Collection of wood samples in book form (‘xylotheque’), c 1845

© Technisches Museum Wien, Photo: Peter Sedlaczek
© Technisches Museum Wien, Photo: Peter Sedlaczek
© Technisches Museum Wien, Photo: Peter Sedlaczek
Collection Area
Production Technology
1800 - 1849
At the moment this object is not published in the museum.

Books are made of paper, and paper somehow consists of wood. But when samples of wood are disguised as a book, it’s not a biblio-que, but a xylo-theque.

The entry book for the ‘cabinet of manufactory products’ has a registry of ‘800 samples of indigenous and foreign woods, contained in 80 small book slipcases in 8 red cardboard boxes in book form’. The ‘nature of the acquisition’ and therefore the circumstances surrounding the acquisition are unknown. A handwritten directory specifies the individual species of wood and dates the collection to January 1845. Listed on the last two pages are 36 other wood samples that were added in the years after 1845.

There is evidence that plant collections (herbaria) have been compiled since the Middle Ages for the purposes of natural history studies. Wood collections in book form date back to the 18th century. They were modelled on the ‘cabinets of natural specimens’ popular around that time. The underlying objective was to document existing wood species systematically and showcase them in a way that was appealing. Forest management was to be improved as a result; indeed, given the growing demand for timber from many trades and industries, new approaches to silviculture were now being sought.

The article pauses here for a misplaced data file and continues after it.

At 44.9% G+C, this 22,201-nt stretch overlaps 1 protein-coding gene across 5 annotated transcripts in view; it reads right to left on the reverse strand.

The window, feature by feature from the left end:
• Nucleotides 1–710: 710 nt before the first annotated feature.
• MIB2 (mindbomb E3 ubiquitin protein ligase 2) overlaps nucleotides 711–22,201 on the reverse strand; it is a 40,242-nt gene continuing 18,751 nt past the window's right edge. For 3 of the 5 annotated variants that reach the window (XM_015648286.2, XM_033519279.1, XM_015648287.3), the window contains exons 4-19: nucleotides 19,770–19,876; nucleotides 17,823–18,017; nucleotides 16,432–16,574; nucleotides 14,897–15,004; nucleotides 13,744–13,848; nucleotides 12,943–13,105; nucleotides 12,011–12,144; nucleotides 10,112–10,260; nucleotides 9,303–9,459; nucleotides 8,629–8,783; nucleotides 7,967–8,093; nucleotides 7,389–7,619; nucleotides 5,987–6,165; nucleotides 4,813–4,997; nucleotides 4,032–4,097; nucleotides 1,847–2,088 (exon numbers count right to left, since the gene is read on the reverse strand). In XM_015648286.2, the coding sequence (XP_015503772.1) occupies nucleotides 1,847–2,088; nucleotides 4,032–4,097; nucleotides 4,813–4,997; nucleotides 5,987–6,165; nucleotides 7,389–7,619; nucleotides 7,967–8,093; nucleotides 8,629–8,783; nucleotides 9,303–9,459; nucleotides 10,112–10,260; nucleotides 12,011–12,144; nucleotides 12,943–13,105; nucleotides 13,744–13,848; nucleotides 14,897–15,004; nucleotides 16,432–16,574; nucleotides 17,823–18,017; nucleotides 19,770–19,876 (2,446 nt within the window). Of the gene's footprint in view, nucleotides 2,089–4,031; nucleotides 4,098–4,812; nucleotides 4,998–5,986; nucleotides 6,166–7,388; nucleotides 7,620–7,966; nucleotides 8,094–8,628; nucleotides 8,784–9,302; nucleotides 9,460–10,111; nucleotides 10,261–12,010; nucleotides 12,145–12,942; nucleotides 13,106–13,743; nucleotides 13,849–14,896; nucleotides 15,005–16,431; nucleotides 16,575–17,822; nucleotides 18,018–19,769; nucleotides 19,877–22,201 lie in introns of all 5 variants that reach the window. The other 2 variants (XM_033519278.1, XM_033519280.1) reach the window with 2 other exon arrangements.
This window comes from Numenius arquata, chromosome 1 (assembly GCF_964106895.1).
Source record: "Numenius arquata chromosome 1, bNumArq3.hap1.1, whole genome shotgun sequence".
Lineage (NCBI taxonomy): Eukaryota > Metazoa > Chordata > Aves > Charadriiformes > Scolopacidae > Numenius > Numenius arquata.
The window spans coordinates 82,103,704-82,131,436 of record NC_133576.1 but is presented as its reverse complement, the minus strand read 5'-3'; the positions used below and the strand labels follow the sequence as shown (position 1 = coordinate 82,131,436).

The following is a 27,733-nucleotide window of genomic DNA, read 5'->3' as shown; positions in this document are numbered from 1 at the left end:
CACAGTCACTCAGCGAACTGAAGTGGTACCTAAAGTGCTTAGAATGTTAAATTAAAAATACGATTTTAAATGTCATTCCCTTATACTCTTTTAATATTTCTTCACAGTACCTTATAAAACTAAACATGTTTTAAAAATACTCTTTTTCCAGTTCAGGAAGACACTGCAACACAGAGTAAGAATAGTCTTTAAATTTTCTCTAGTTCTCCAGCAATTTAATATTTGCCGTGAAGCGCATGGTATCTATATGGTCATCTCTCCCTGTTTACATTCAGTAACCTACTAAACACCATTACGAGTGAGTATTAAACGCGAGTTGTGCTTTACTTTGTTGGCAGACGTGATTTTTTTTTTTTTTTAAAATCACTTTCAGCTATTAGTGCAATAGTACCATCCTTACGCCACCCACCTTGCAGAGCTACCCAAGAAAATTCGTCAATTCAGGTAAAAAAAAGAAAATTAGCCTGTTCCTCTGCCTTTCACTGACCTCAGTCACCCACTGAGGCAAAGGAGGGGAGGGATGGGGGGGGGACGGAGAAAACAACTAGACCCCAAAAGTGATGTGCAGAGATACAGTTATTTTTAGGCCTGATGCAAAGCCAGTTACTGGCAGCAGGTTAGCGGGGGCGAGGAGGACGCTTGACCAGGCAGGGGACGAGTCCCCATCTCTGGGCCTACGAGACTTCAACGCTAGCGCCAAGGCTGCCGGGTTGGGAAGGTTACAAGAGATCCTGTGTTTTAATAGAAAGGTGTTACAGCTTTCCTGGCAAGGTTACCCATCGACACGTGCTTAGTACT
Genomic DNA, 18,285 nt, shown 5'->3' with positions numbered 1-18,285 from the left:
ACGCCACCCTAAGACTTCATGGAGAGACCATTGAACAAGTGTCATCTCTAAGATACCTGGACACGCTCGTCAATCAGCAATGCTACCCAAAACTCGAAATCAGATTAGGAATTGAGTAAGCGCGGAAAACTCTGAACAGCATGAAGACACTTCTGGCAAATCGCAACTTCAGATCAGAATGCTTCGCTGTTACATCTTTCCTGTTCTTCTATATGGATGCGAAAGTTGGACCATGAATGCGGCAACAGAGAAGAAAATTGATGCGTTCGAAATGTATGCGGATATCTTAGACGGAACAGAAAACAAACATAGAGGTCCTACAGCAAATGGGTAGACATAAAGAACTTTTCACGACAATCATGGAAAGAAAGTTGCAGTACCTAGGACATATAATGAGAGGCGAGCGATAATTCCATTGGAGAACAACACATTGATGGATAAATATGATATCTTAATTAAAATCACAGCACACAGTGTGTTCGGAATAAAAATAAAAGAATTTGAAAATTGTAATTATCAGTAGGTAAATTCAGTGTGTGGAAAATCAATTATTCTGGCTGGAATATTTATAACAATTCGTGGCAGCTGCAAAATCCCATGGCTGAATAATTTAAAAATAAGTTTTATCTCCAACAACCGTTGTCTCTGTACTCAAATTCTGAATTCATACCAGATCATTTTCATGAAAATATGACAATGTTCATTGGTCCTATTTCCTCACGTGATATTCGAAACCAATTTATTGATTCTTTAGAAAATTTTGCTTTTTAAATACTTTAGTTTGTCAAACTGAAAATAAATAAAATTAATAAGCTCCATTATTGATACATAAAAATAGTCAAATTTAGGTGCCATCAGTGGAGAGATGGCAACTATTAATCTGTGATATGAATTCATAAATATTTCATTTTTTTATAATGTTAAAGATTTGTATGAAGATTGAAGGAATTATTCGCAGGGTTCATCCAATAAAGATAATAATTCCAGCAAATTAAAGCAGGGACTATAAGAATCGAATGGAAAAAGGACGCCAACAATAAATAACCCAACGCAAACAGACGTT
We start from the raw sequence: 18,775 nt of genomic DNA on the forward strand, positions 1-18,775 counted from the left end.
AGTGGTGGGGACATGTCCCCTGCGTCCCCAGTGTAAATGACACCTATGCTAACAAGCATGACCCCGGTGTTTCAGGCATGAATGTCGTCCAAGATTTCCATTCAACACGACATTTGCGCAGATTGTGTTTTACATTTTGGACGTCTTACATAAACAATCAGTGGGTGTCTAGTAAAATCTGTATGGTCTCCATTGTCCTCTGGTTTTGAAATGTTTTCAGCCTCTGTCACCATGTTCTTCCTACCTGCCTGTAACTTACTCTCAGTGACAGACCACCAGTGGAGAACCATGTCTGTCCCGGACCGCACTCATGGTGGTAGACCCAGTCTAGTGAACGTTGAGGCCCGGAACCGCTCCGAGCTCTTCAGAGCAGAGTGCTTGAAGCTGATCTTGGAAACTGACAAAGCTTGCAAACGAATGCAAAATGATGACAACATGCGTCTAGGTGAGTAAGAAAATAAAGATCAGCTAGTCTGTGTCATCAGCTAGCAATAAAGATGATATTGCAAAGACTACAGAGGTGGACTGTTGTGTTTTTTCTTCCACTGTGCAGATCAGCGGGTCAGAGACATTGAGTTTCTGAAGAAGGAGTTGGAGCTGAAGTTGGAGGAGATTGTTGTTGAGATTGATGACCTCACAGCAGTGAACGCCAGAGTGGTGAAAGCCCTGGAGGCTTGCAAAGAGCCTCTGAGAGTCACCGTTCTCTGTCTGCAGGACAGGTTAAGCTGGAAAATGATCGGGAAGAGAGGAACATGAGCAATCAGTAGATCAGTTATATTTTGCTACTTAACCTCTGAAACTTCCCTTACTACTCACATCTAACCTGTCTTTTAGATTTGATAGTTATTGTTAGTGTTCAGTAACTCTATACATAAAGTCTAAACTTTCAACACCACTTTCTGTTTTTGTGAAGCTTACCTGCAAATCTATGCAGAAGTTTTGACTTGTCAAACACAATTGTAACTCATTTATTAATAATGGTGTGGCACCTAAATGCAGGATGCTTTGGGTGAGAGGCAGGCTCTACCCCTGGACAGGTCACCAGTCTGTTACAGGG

Besides the wood sample itself, the ‘books’ in the xylotheques preserved to this day also contain other tree parts such as seeds, leaves and twigs. The collection at the Technisches Museum Wien differs from this version insofar as it is comprised merely of small wooden boards. On the plus side, the designations would seem to indicate that the samples themselves originate from all the world’s continents. Besides ‘standard woods’ such as oak, larch and pine there are also exotic woods such as pomegranate, coconut, sandalwood, teak and even a chunk of ‘beef wood’ (manilkara kauki or brown ebony). This wood derives its bizarre name from the colour tone of the freshly cut timber. And so the collection as a whole offers an unusually broad spectrum.

Date of origin: c 1845

Inv.Nr. 3401/1

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